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Home > PHC Students Showcase Skills Learned in Film Class

PHC Students Showcase Skills Learned in Film Class

December 13th, 2012

By Derringer Dick, photos by Ardee Coolidge

CONTACT:  David Halbrook
Patrick Henry College
(540) 441-8722
OfficeOfCommunications@phc.edu

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Blake Adams in West of Idumea

As the semester draws to a close, a group of PHC students are completing a comparatively unusual final assignment. After taking a film class with Dr. Gene Edward Veith, students busily put the finishing touches on films they have not only written, but directed and edited as well.

Two different groups are currently working on the postproduction of two separate films.

One film, West of Idumea, is based on PHC alumnus Colin Cutler’s short story. A drama about a man who strives to save the world while ignoring his own family, West of Idumea parallels the story of Moses and his wife in Exodus 4. Rebecca Sampayan directed and produced West of Idumea, with Blake Adams and Hannah Zarr co–starring.

The second film currently remains un-titled, but it is a “quirky, indie drama” ac-cording to Jonathan Boes, who co–wrote the screenplay along with Ali O’Leary. Centering on a romantic breakup, the film explores the events leading to the breakup. Michelle Stevens serves as the director, while Boes and Rebecca Hobbs co–star.

These short films are the culmination of what the students learned in film class.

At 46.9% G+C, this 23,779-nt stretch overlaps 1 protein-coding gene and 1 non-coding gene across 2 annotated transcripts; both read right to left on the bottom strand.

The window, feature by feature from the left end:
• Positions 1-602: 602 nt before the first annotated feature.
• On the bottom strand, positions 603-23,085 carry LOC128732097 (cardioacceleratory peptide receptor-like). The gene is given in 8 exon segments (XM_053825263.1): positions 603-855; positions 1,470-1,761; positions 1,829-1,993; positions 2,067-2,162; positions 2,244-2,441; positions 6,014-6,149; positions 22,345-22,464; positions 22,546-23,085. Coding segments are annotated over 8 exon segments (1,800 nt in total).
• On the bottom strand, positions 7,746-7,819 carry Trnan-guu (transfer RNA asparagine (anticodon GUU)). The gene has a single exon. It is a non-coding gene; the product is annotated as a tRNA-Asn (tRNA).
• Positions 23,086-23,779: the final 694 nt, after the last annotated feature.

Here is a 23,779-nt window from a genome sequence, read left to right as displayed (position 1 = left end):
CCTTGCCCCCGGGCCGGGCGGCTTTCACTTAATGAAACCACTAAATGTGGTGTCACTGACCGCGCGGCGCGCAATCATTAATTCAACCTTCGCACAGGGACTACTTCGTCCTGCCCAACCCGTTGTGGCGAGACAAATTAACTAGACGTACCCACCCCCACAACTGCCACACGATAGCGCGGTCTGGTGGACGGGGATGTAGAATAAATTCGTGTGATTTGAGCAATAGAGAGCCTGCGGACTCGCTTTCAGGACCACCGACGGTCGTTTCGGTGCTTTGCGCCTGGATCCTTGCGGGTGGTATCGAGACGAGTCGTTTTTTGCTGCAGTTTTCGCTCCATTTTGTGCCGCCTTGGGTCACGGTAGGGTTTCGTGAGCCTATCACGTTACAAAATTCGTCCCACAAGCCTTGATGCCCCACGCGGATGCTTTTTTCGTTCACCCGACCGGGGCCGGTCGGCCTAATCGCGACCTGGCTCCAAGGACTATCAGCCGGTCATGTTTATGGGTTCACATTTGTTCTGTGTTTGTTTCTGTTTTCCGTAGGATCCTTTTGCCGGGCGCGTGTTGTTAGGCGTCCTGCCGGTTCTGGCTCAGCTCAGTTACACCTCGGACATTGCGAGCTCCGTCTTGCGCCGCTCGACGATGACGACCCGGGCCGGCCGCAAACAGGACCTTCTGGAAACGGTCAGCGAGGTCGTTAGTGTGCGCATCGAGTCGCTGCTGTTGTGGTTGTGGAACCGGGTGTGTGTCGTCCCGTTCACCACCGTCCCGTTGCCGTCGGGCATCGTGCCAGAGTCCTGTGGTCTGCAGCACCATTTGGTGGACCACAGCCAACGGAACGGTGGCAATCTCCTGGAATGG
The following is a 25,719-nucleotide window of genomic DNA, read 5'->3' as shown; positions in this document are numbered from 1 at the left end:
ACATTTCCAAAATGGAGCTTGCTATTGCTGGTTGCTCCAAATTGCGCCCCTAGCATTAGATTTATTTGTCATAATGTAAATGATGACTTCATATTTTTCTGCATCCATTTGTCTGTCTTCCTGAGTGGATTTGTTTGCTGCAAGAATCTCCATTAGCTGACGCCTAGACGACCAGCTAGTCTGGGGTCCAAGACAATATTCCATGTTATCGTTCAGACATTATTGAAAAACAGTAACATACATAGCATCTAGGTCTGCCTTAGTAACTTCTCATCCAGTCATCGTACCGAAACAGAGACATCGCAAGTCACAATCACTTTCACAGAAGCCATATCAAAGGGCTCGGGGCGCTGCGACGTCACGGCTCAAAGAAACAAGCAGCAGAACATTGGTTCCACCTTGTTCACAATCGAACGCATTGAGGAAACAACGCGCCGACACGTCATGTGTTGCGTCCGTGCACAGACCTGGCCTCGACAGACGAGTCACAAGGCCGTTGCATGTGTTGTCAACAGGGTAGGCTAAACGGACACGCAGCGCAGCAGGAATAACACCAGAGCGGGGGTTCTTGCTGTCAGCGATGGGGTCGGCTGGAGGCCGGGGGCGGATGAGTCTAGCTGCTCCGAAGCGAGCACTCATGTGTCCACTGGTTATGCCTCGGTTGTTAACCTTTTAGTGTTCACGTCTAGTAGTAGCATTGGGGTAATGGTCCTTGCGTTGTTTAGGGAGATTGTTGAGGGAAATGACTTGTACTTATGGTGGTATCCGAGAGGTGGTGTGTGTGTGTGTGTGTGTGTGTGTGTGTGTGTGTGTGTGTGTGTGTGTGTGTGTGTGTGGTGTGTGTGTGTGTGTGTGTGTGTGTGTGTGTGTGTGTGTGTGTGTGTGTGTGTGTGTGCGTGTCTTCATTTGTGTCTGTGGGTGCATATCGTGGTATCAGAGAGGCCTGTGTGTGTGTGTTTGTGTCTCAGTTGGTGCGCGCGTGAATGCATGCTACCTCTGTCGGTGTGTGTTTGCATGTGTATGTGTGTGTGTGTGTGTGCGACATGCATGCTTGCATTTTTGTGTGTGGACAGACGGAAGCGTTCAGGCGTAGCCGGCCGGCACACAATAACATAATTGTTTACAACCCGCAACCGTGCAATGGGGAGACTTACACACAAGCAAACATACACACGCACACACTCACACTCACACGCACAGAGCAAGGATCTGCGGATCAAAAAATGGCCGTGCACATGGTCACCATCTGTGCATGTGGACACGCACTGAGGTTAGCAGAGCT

On the set of West of Idumea

“The director not only directs his people, but he directs the audience,” Sampayan said. “In my mind, [I was thinking] ‘how do I want to direct the audience? What do I want the audience to feel throughout the movie?’”

Sampayan worked with Ardee Coolidge and Carissa Davis during the postproduction of West of Idumea – a task that required editing five or six hours of footage into a 12–minute film.

“Making movies has given me such a great respect for the movies we’ve been watching,” Zarr said, “because now I understand all the immense work that goes into it, and every little detail that you have to bring in.”

“Veith encourages us to watch all the credits at the end of the movie because all those people had made some impact on the movie,” Zarr said.

Boes recommends the course to anyone interested in learning how to tell a story. “It’s really fascinating,” he said.

While Boes acknowledges that making a film takes a good amount of work, he also said that “working the whole way through was a blast.”

Both films, which are approximately 12 minutes long, are expected to premiere in Nash Auditorium on one of PHC’s reading days.